What is ultrasound?
Ultrasound was introduced into medical practice in the 1950s. The technology has improved significantly since its introduction and it is now the primary imaging technique used in gynaecological (and obstetric) practice.
Ultrasound has gained rapid acceptance because it is a minimally invasive procedure with no radiation exposure. Ultrasound imaging is generally easy to perform, the equipment available in most medical institutions or practices and generally not costly.
Ultrasound works by transmitting high frequency (2000-5000 Hz) sound waves through the transducer. The transducer then listens for those returning echoes coming from the tissues inside your body.
- Bouncing the sound waves into the body.
- A receiver picking up the returning waves.
- The data being translated by a computer.
Transvaginal ultrasound waves
Transvaginal and transabdominal ultrasound probes
Transabdominal ultrasound waves
Ultrasound looks at soft tissue organs but is unable to evaluate the intestines or bone
Portable ultrasound machine
The ultrasound machines vary in size. Some cannot be moved very easily and others are small and very portable. Generally, the large the unit, the higher the resolution of the images obtained.
Non-portable ultrasound machine
Abdominal and transvaginal probes are used most commonly in gynaecology.
A transvaginal ultrasound probe works the same way as the abdominal probe does but it’s long and thin. It is generally a higher frequency probe which means that it generates images of a higher resolution and is closer to the uterus and ovaries once inserted into your vagina.
2-dimensional ultrasound (2-D U/S) of the pelvis is by far the most commonly used imaging method in gynaecology and this applies equally to the investigation of pelvic floor dysfunction.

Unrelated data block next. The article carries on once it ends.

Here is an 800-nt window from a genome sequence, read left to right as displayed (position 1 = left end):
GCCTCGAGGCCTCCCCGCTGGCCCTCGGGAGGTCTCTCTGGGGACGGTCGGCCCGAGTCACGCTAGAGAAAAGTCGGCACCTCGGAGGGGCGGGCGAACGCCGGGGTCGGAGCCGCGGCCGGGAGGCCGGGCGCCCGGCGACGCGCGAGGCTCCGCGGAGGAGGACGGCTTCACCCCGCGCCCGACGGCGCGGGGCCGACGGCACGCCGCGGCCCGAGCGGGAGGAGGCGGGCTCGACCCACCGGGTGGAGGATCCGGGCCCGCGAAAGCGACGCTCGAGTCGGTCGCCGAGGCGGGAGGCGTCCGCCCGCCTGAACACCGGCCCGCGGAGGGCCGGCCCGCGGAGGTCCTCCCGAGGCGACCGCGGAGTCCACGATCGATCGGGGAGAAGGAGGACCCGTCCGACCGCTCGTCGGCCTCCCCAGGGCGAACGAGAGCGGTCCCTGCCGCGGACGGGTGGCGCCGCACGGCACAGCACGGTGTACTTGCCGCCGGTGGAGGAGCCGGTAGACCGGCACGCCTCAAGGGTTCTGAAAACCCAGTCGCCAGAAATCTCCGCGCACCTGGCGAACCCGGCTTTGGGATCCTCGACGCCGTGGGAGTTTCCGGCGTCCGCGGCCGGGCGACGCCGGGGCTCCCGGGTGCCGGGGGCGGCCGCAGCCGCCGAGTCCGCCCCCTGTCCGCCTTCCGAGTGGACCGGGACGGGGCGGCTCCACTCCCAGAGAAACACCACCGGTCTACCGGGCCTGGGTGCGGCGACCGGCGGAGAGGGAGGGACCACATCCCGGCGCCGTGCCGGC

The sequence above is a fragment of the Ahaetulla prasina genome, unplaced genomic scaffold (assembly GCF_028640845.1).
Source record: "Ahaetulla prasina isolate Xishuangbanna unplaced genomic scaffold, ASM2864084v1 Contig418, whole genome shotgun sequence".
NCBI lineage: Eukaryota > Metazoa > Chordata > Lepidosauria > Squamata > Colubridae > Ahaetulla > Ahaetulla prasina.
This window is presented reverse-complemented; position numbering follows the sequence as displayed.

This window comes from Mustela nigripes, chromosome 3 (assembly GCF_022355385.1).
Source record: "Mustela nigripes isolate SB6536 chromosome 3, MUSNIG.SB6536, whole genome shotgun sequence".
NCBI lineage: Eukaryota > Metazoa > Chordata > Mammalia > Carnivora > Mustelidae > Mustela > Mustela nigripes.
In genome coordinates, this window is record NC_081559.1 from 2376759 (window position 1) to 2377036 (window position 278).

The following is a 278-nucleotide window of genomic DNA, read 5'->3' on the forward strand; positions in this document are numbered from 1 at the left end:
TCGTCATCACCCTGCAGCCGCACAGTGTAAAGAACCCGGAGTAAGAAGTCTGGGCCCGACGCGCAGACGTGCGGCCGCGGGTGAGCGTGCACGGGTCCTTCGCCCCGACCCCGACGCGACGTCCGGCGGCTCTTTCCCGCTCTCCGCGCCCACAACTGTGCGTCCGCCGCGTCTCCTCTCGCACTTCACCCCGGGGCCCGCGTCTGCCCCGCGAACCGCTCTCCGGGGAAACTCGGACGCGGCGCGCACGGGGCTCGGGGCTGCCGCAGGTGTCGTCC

3-D and 4-D images can now be produced with specialized transducers and computer rendering. These allow access to the axial plane, a necessity for assessment of the levator ani muscles. 4-D U/S provides real time acquisition of volume ultrasound data.
Although the information being produced from 3-D and 4-D ultrasound is providing more insight into pelvic floor anatomy and function, the translation into clinical management has not yet occurred.
Endoanal ultrasound schematic
Endoanal ultrasound is considered to be the gold standard imaging technique for detecting anal sphincter damage.
Perineal and translabial approaches are newer developments that are currently used more for research and assessment of pelvic floor anatomy and function but their place in clinical practice has not yet been established.
Preparation for your ultrasound scan
You can eat as normal prior to your scan. Transabdominal ultrasounds to assess the pelvis, lower abdomen, kidney or bladder require you to have a full bladder. Having a full bladder can be quite intimidating for some women. It is necessary to drink 1 litre of water one hour prior to the scan and refrain from from going to the toilet. For transvaginal scans you will be asked to empty your bladder prior to the investigation. If you haven’t ever been sexually active then a vaginal ultrasound is not usually performed.
The sonographer or radiologist will ask you to lie on a couch.
The area of your lower abdomen and suprapubic area will be exposed. There will be no requirement to remove your clothes but you will need to move them out of the way so that gel can be applied. The abdominal transducer is then placed and moved around the lower abdominal wall.
The vaginal ultrasound probe will be covered with a condom and will have been soaked in a disinfectant between uses. The ultrasound probe will be covered in gel. The sonographer will insert the probe, or ask you to do it. After taking all the necessary images the probe will be removed.
In most cases you will not feel any pain during the scan. However, if your scan is for abdominal pain or you have vaginal pain/discomfort then you may experience some discomfort.
If you find the examination difficult or uncomfortable, please tell the sonographer. An ultrasound scan usually takes 10 – 20 minutes, depending on the area of your body that is being scanned.
- In most cases, you will be allowed to go straight home.
- You can eat, drink and go back to your normal activities straight away.
- The results will be sent to the doctor who referred you.
It is the sonographer’s duty to perform the test and ensure the images are of high quality.
It is the radiologist and your referring doctor’s duty to interpret the images.
It is your referring doctor’s duty to discuss the results with you.